Ellington arts school staying put for now, Rhee says

By Bill Turque
Washington Post Staff Writer
Friday, January 22, 2010

Chancellor Michelle A. Rhee, moving Thursday to quell a storm of protest, said that the District has no immediate plans to move the Duke Ellington School of the Arts out of Georgetown but that it hopes to eventually build a new facility to replace the school's century-old home.

"Ellington will stay in Georgetown for the foreseeable future," said Rhee, who is scheduled to meet with members of the school's governing board Friday.

Rhee has been inundated with calls and e-mails from the school community since The Washington Post reported Sunday that the District had studied the cost of moving Ellington to the former Logan Elementary School building on G Street NE, near Union Station.

News of the possible relocation of Ellington, which draws its 85 percent African American enrollment from across the city for renowned music, dance, visual arts and theater programs, touched nerves still raw from the recent debate over Hardy Middle School, just two blocks to the north. Rhee triggered criticism last month when she announced the future replacement of Hardy Principal Patrick Pope, who oversees an art and music program that also draws a primarily African American student body. Looking to market the school more effectively to neighborhood families, Rhee announced that the principal of Georgetown's Hyde-Addison Elementary will run both schools next year. Many Hardy parents accused Rhee of trying to squeeze black students out of the newly remodeled Hardy, which she denied.

Ellington school leaders said word of the relocation study took them by surprise. Michaele C. Christian, president of the school's governing board, told Rhee in a letter Wednesday that she was "appalled" by the possible move, which had been considered without consulting the school community. She called the Logan site "woefully inadequate" and said the move "would eviscerate one of the most outstanding educational institutions in the District."

"Once again," Christian wrote, "we find ourselves distracted from the task at hand, creating the highest quality education that we can provide to our students, by politics and innuendo."

Rory Pullens, the head of Ellington, told parents in an e-mail Wednesday that any attempt to relocate the school will be fought. "We, as an institution, will not idly stand by while such plans are taking place and not have our voices heard!"

After speaking with Rhee on Thursday, however, Christian's tone moderated. "My understanding is there have been preliminary discussions about Ellington's needs, which are significant. And they were exploring various options for addressing those facilities' needs. I look forward to an opportunity sit down with the chancellor to address any residual concerns to put this all to rest."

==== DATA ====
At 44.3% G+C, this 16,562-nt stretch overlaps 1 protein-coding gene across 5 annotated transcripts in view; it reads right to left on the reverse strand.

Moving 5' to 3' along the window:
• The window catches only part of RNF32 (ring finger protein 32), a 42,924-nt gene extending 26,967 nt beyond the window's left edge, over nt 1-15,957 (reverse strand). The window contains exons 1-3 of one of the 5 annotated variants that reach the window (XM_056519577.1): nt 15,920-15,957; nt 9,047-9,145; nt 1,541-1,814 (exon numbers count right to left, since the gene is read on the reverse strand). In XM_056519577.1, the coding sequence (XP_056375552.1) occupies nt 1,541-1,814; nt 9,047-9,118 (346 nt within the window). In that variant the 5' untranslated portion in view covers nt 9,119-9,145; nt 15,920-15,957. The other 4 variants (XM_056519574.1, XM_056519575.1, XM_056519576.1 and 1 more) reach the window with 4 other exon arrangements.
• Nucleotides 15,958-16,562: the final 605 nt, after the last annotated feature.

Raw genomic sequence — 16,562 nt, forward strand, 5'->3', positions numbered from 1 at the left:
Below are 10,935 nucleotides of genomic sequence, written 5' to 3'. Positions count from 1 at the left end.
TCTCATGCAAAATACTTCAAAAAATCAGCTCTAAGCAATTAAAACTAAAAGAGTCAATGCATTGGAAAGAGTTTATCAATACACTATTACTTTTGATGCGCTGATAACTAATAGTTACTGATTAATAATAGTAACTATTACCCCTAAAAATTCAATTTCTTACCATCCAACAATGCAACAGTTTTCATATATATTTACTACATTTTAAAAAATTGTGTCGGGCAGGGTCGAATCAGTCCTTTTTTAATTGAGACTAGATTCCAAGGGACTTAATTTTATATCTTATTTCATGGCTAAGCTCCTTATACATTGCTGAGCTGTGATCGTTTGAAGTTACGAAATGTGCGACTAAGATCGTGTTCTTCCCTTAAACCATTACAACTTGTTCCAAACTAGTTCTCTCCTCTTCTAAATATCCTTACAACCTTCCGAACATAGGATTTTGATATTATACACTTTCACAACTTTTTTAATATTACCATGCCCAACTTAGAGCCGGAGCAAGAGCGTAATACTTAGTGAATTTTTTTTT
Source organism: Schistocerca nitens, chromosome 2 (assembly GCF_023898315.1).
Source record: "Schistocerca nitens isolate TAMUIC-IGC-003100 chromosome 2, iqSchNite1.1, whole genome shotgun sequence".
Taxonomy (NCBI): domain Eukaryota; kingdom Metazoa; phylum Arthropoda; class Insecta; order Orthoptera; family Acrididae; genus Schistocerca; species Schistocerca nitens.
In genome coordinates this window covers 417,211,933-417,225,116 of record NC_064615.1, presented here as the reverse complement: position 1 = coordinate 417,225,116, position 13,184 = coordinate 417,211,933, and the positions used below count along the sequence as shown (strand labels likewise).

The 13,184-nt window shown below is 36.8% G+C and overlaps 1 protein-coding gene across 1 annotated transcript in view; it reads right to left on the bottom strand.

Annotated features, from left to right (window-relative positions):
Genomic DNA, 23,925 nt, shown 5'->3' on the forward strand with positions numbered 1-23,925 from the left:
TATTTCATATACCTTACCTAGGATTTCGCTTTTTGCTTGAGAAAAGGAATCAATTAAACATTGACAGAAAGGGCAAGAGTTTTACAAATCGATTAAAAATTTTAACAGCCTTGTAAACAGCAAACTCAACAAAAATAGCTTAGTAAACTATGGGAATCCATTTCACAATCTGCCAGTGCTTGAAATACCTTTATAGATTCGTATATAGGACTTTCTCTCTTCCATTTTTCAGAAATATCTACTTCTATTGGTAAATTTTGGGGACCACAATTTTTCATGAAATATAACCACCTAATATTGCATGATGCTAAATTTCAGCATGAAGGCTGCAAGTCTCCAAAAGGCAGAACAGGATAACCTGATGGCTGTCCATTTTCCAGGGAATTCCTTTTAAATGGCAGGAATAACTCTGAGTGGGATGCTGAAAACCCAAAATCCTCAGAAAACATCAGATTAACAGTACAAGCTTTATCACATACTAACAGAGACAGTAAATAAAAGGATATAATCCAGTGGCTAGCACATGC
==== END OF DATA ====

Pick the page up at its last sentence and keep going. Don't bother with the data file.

Rhee declined to comment on The Post's report, based on a source knowledgeable with the internal discussions, that school construction czar Allen Y. Lew had been asked to develop a scenario for moving Ellington to Logan. She also declined to respond to D.C. Council member Jack Evans (D-Ward 2), who said in the same article that he supported the idea of moving Ellington to a more central location and opening a traditional neighborhood high school at the Georgetown site.

Rhee said the long-term solution for Ellington remains a new building, something the District can't afford right now. Anacostia, Wilson, Woodson and Eastern high schools are all undergoing complete reconstructions or major renovations over the next two years.

School officials say the cost of a new building, complete with a theater, dance and recording studios and numerous other arts-related needs, would be between $75 million and $85 million.

"I'm very clear that what the school needs is a great state-of-the-art facility," Rhee said. "If and when it becomes possible to do that funding-wise, we will fully engage with the Ellington community to make sure that where it's done and how it's done pleases the vast majority."

Addressing the controversy in an interview Thursday, Mayor Adrian M. Fenty (D) was somewhat more open-ended than Rhee in his comments. He said it was "too early" to say whether -- or how long -- Ellington would stay in Georgetown. Asked if he could guarantee parents that the school, which is scheduled to be renovated in 2012, would remain in Georgetown beyond that year, Fenty said: "No, in fact, the opposite. We're exploring all options for all of our schools."

But Rhee said there was no daylight between herself and the mayor on the issue. "We're always looking for the best options for all of our facilities."

© 2010 The Washington Post Company